“Why are you so into hip hop?” asked this guy at my job. As a black man is his mid to late 20s, he and I are contemporaries with similar experiences and interests.
“Why are YOU into hip hop?” I replied. I know, a smart-assed response, but as a black woman I err on the side of defensiveness. The world has shaped me to be so.
My answer to that question isn’t innovative, compelling, or even really noteworthy. I just feel like the essence of hip hop runs through my blood. It’s always been around me; it’s the soundtrack to my life as a girl growing up in the hood.
Music was always on in my house. I have a distinct memory being six or seven years old, playing outside with my cousins because my grandma wasn’t having us bad ass kids in her house messing up her furniture. The radio was blasting, and we were outside making up dance steps to Slick Rick’s “Children’s Story.” My cousin Meena knew all the lyrics to the song, and I was totally in awe. I was like damn, she knows all the words to the song without missing a beat. That’s skill.
My passion for hip hop comes from my parents. The music appreciation comes from my dad, who sincerely values music. When I was ten, he took me to my first concert. Funkadelic, Gap Band, and Lakeside performed at the Los Angeles Coliseum. I didn’t get it at the time, I wasn’t too keen on seeing old men in space suits rocking out onstage. I was more into TLC and En Vogue. In hindsight I appreciate it; it was a lesson in music that I didn’t understand until I became an adult.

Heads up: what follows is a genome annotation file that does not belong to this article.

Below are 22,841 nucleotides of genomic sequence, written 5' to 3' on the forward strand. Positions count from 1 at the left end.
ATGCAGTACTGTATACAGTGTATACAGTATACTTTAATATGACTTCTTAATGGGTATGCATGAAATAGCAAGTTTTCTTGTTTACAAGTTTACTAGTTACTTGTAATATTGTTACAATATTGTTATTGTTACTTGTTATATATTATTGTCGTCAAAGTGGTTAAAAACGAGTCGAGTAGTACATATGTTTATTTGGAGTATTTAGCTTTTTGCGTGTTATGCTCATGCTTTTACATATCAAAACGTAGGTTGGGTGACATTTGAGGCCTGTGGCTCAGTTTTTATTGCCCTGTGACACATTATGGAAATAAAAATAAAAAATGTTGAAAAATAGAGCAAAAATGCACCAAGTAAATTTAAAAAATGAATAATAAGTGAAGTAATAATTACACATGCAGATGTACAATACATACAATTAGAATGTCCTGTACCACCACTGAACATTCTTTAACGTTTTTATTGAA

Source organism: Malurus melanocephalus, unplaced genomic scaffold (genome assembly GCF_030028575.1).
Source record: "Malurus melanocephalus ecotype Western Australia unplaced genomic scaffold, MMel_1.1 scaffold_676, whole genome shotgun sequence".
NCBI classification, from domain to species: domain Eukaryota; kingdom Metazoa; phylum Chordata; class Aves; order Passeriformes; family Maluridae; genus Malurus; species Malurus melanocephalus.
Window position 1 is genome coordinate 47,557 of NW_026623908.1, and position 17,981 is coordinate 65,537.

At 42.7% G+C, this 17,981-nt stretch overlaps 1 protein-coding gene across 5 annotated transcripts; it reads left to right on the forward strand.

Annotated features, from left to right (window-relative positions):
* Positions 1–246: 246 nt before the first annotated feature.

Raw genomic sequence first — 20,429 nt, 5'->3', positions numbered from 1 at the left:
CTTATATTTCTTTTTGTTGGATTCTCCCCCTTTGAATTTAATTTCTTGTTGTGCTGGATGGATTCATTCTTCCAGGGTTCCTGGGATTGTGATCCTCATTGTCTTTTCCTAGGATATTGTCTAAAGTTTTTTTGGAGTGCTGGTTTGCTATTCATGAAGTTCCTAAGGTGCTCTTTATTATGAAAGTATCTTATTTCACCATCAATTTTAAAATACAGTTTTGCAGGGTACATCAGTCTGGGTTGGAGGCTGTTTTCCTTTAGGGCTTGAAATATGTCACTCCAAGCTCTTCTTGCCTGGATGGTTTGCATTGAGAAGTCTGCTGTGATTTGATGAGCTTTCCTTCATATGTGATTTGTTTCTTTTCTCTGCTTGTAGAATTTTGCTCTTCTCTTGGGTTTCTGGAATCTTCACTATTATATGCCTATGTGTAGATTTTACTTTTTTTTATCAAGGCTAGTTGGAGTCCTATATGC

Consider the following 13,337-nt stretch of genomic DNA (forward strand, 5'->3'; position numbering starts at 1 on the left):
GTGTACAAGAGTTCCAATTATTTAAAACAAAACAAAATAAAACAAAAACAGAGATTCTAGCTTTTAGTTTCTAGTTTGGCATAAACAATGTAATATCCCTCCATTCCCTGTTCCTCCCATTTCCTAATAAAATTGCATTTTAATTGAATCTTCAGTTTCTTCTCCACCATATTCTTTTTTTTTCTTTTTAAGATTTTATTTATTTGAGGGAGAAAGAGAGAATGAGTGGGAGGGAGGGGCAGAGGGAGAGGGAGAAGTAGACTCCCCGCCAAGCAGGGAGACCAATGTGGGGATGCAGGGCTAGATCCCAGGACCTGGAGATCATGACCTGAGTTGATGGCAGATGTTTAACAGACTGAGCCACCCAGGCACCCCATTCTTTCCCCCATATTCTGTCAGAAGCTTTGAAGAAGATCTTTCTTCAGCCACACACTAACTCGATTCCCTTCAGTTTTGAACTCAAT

Pops is pretty adamant that his children understand and appreciate good music. He’s very into education and creativity; I get my studious nature from him. He’s like a ghetto intellectual. Don’t let his bookish nature fool you; he’s really into Public Enemy, Ice Cube, and Tribe Called Quest. He is a true hip hop head; he’s a part of the generation that started it. The generation that took traditional soul music and gave birth to hip hop. I remember once he made my sister and I watch a two and a half hour documentary on The Temptations. About an hour or so in we started to get agitated and whiny, and he said, “Be quiet and watch this. You need to know how real music happens.” Shut us down real quick.
My appreciation for hip hop style came from my Mom. That sounds weird, right? But my Mom is the ultimate b-girl. She had me when she was only 19, so she was still enjoying her youth and living the fast life in the 80s. Nobody rocked a blonde asymmetrical haircut and neon orange curved fingernails like my mom. She was the flyest chick in the hood, hands down. She had the fly custom gear, the flashy jewelry, the hairstyle, the attitude…she’s still a fly girl to this day. She passed the swagger and that fly girl attitude down to her daughters, who do it our way in our time.
So there you have it. The ghetto nerd and the fly girl fell in love, made a baby, and the HipHopMuse was born.